This past year, Dr. Therrien’s research group published a new study in the journal The Cerebellum that tested whether the historically underappreciated role of the cerebellum in movement perception could explain differences in learning across individuals. Movement perception relies heavily on a sense called proprioception (also called kinesthesia), which is how your brain knows where your body is in space when vision is absent. It is thanks to proprioception that you still know where your feet are, even though you may not be looking at them while reading this article. Proprioception is important for binary reinforcement training because the technique reduces visual information about movement outcomes to reduce dependence on cerebellum-dependent learning. Although cerebellar damage doesn’t impair primary proprioception (people with Ataxia have a normal sense of where their body is in space when they are not moving or if they are passively moved by another person or a device), it can interfere with proprioception when moving voluntarily. The degree to which cerebellar damage can interfere with the perception of voluntary movement varies across individuals and, like the response to binary reinforcement training, is not easily explained by Ataxia type or severity.

In Dr. Therrien’s recent study, a group of individuals with Ataxia performed a short binary reinforcement training task that required them to learn a new reaching movement. They then completed an assessment of their movement perception that tested the difference in proprioception between a condition in which they were passively moved by a robotic device and a condition in which they moved voluntarily. Dr. Therrien’s research group analyzed the relationship between the magnitude of learning achieved in the binary reinforcement task and performance in the movement perception assessment. The study team also included other variables in their analysis, such as the severity of participants’ arm movement impairment, their age, and their movement speed in the binary reinforcement task, to determine whether they also played a role in learning. The results showed a strong relationship in which a greater impairment in the perception of voluntary movement relative to the perception of passive movement was associated with a reduced response to binary reinforcement training. Replicating prior findings, none of the other variables tested exhibited relationships with the training outcome.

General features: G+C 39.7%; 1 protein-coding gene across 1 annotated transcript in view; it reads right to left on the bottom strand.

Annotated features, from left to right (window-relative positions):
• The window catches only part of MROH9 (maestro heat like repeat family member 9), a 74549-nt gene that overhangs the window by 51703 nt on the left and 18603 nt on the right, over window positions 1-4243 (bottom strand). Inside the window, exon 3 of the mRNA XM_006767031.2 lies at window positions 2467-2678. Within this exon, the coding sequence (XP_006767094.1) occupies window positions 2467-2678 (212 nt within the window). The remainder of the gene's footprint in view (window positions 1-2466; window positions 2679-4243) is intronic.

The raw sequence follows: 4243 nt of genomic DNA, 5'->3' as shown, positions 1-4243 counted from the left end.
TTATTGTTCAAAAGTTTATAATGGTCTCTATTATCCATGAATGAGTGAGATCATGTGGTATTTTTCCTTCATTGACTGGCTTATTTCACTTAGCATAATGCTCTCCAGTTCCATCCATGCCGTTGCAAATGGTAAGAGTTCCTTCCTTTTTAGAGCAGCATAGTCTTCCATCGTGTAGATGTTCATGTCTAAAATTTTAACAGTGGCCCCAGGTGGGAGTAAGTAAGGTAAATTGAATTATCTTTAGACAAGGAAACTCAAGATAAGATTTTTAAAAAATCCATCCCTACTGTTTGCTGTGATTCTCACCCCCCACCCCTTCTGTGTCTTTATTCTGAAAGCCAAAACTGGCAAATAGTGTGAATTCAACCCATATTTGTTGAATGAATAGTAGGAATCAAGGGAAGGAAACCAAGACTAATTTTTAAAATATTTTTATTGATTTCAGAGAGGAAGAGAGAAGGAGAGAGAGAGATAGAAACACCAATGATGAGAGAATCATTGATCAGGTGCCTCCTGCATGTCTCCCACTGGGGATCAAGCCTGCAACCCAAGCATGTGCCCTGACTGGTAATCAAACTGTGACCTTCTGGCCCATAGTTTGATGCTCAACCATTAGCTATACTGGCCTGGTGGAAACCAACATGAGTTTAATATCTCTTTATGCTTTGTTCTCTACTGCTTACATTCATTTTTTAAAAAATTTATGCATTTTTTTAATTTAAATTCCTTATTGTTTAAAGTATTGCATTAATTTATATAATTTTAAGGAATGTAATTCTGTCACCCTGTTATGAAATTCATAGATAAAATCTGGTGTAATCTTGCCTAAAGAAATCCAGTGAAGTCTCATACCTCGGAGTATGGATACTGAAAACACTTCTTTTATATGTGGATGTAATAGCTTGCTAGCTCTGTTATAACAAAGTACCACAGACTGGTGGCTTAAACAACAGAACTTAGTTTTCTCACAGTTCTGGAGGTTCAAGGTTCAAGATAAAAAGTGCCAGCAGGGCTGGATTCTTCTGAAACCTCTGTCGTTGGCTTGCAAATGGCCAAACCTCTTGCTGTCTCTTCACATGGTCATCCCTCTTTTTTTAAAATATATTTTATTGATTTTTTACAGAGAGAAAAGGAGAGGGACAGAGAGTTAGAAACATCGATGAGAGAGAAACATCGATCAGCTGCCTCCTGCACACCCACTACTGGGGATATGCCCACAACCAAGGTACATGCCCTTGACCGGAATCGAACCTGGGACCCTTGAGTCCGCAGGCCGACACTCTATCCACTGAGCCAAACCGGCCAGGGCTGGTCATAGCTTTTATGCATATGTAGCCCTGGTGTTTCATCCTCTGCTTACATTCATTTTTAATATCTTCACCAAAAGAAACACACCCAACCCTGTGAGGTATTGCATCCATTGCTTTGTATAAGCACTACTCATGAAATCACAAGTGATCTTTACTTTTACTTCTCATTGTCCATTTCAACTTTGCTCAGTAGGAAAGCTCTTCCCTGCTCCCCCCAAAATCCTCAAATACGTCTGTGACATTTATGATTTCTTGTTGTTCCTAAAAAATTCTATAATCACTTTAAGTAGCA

Overall, the findings suggest that tests of proprioception of voluntary movement may one day serve as a metric to predict which individuals with Ataxia might benefit from binary reinforcement training. This line of research in MRRI’s Sensorimotor Learning Laboratory is answering important questions that are critical for better understanding motor learning in order to develop more effective and more personalized treatments approaches for people with Ataxia.